Impact of the Mode of Extraction on the Lipidomic Profile of Oils Obtained from Selected Amazonian Fruits
Cardona Jaramillo, Juliana Erika Cristina
Carrillo Bautista, Marcela Piedad
Alvarez Solano, Oscar Alberto
Achenie, Luke E. K.
González Barrios, Andrés Fernando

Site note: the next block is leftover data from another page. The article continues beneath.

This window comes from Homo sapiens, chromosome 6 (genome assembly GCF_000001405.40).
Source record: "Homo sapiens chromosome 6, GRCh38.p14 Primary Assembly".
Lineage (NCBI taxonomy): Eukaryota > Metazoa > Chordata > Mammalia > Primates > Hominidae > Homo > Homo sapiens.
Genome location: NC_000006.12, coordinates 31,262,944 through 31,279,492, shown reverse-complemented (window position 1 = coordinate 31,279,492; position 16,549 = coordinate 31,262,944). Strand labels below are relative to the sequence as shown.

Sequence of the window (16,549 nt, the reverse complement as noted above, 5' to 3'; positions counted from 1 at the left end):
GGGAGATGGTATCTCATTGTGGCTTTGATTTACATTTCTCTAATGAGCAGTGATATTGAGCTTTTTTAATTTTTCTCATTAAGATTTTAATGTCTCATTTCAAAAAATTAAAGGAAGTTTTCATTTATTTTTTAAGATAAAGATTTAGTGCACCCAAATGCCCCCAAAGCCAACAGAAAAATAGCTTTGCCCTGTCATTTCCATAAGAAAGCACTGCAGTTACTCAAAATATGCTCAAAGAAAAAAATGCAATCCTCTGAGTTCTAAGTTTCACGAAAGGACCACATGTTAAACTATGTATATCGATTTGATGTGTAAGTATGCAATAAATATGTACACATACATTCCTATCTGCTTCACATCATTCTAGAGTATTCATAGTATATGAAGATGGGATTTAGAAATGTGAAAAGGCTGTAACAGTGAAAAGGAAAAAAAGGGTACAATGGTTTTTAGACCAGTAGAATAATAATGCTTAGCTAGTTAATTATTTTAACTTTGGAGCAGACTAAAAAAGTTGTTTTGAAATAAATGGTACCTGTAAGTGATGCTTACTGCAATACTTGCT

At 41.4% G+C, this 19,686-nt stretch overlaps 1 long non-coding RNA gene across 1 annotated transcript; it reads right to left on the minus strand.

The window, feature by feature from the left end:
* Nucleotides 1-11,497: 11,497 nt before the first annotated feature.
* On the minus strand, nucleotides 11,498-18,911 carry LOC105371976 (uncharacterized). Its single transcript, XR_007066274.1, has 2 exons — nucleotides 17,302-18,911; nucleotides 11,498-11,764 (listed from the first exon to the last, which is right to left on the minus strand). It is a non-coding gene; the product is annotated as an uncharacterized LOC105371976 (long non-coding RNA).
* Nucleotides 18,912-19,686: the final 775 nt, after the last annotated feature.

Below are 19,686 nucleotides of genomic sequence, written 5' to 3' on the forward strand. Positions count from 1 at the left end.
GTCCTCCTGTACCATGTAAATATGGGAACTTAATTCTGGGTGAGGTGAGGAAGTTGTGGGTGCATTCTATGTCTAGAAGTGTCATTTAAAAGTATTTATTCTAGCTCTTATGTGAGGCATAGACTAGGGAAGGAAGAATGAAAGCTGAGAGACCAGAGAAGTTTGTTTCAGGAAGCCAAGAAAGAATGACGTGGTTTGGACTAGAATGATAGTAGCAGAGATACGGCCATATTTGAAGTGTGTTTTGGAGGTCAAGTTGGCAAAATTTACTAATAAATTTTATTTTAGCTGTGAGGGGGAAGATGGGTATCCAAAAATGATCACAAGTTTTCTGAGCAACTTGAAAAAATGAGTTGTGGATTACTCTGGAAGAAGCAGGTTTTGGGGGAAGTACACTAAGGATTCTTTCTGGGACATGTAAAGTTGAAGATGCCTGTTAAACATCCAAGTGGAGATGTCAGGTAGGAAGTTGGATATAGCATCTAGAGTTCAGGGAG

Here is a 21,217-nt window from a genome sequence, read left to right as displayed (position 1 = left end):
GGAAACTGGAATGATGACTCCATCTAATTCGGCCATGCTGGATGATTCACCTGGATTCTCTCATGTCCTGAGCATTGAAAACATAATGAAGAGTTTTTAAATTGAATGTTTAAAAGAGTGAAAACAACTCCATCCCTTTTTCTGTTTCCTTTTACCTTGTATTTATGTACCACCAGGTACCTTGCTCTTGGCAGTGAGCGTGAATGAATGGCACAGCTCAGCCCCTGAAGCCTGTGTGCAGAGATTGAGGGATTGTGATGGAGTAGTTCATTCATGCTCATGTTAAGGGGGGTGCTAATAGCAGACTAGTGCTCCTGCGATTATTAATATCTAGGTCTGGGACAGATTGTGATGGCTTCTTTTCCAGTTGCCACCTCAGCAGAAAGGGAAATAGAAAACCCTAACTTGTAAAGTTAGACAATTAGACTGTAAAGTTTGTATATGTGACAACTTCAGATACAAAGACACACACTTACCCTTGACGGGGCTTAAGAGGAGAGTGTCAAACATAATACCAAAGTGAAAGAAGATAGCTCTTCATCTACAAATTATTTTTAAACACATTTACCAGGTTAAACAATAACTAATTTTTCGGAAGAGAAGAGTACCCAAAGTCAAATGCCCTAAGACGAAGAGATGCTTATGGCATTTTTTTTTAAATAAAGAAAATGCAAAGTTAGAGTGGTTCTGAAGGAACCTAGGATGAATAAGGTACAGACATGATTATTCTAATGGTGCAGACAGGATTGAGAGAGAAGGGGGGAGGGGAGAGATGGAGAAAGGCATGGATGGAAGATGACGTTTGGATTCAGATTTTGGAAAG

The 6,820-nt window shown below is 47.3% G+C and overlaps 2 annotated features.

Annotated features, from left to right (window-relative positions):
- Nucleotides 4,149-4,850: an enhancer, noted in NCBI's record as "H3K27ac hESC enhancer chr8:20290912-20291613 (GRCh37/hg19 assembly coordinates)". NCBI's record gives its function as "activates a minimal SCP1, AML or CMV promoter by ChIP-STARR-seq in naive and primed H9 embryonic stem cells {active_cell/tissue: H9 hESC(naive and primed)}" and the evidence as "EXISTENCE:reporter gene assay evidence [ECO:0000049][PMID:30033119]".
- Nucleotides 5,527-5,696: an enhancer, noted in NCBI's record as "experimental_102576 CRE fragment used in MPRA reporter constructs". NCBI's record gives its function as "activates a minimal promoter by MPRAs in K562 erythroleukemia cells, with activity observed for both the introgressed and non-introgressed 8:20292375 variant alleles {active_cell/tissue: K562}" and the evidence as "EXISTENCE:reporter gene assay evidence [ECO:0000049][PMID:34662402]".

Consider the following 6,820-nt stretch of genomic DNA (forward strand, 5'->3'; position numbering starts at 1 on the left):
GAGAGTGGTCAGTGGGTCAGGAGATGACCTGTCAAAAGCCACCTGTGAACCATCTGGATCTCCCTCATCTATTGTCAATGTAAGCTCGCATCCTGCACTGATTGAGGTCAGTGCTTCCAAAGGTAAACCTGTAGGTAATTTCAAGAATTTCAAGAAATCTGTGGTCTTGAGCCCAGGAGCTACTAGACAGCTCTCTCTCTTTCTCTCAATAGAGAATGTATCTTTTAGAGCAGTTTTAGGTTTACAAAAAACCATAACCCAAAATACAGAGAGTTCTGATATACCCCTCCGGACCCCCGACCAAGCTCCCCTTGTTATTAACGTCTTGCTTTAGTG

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Oils and fats are important raw materials in food products, animal feed, cosmetics, and pharmaceuticals among others. The market today is dominated by oils derive, d from African palm, soybean, oilseed and animal fats. Colombia’s Amazon region has endemic palms such as Euterpe precatoria (açai), Oenocarpus bataua (patawa), and Mauritia flexuosa (buriti) which grow in abundance and produce a large amount of ethereal extract. However, as these oils have never been used for any economic purpose, little is known about their chemical composition or their potential as natural ingredients for the cosmetics or food industries. In order to fill this gap, we decided to characterize the lipids present in the fruits of these palms. We began by extracting the oils using mechanical and solvent-based approaches. The oils were evaluated by quantifying the quality indices and their lipidomic profiles. The main components of these profiles were triglycerides, followed by diglycerides, fatty acids, acylcarnitine, ceramides, ergosterol, lysophosphatidylcholine, phosphatidyl ethanolamine, and sphingolipids. The results suggest that solvent extraction helped increase the diglyceride concentration in the three analyzed fruits. Unsaturated lipids were predominant in all three fruits and triolein was the most abundant compound. Characterization of the oils provides important insights into the way they might behave as potential ingredients of a range of products. The sustainable use of these oils may have considerable economic potential.